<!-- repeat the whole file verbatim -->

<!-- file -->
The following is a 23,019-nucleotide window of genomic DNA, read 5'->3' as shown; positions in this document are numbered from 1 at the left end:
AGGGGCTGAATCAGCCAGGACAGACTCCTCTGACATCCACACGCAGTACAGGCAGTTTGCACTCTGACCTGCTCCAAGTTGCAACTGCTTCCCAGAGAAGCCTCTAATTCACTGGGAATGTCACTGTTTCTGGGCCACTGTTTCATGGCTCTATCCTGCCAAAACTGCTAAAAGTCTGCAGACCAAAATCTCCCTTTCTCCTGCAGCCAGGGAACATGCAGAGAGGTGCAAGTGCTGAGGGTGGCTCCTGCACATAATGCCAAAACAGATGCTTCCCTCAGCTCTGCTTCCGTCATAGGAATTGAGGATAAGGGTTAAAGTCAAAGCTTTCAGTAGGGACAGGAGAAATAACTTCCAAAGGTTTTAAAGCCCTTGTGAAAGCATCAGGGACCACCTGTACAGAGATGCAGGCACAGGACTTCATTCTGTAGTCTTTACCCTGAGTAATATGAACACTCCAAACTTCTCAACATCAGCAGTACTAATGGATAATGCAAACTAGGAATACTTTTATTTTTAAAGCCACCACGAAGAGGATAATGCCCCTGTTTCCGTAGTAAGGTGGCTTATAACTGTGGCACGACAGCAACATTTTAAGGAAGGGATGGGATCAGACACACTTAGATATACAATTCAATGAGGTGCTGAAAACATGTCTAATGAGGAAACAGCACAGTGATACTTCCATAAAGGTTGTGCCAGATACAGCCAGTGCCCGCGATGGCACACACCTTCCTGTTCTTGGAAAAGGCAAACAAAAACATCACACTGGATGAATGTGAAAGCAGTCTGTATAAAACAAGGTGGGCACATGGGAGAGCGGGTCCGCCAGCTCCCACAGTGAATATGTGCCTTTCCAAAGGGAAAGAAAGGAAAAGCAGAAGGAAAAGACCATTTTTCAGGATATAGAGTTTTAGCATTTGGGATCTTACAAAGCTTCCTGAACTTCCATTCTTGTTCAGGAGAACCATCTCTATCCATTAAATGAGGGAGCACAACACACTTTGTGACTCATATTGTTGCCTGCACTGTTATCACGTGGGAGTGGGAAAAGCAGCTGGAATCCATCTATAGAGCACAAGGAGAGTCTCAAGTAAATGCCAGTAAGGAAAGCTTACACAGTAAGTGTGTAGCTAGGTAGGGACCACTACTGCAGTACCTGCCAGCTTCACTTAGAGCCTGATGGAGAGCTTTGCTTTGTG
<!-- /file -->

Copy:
The following is a 23,019-nucleotide window of genomic DNA, read 5'->3' as shown; positions in this document are numbered from 1 at the left end:
AGGGGCTGAATCAGCCAGGACAGACTCCTCTGACATCCACACGCAGTACAGGCAGTTTGCACTCTGACCTGCTCCAAGTTGCAACTGCTTCCCAGAGAAGCCTCTAATTCACTGGGAATGTCACTGTTTCTGGGCCACTGTTTCATGGCTCTATCCTGCCAAAACTGCTAAAAGTCTGCAGACCAAAATCTCCCTTTCTCCTGCAGCCAGGGAACATGCAGAGAGGTGCAAGTGCTGAGGGTGGCTCCTGCACATAATGCCAAAACAGATGCTTCCCTCAGCTCTGCTTCCGTCATAGGAATTGAGGATAAGGGTTAAAGTCAAAGCTTTCAGTAGGGACAGGAGAAATAACTTCCAAAGGTTTTAAAGCCCTTGTGAAAGCATCAGGGACCACCTGTACAGAGATGCAGGCACAGGACTTCATTCTGTAGTCTTTACCCTGAGTAATATGAACACTCCAAACTTCTCAACATCAGCAGTACTAATGGATAATGCAAACTAGGAATACTTTTATTTTTAAAGCCACCACGAAGAGGATAATGCCCCTGTTTCCGTAGTAAGGTGGCTTATAACTGTGGCACGACAGCAACATTTTAAGGAAGGGATGGGATCAGACACACTTAGATATACAATTCAATGAGGTGCTGAAAACATGTCTAATGAGGAAACAGCACAGTGATACTTCCATAAAGGTTGTGCCAGATACAGCCAGTGCCCGCGATGGCACACACCTTCCTGTTCTTGGAAAAGGCAAACAAAAACATCACACTGGATGAATGTGAAAGCAGTCTGTATAAAACAAGGTGGGCACATGGGAGAGCGGGTCCGCCAGCTCCCACAGTGAATATGTGCCTTTCCAAAGGGAAAGAAAGGAAAAGCAGAAGGAAAAGACCATTTTTCAGGATATAGAGTTTTAGCATTTGGGATCTTACAAAGCTTCCTGAACTTCCATTCTTGTTCAGGAGAACCATCTCTATCCATTAAATGAGGGAGCACAACACACTTTGTGACTCATATTGTTGCCTGCACTGTTATCACGTGGGAGTGGGAAAAGCAGCTGGAATCCATCTATAGAGCACAAGGAGAGTCTCAAGTAAATGCCAGTAAGGAAAGCTTACACAGTAAGTGTGTAGCTAGGTAGGGACCACTACTGCAGTACCTGCCAGCTTCACTTAGAGCCTGATGGAGAGCTTTGCTTTGTG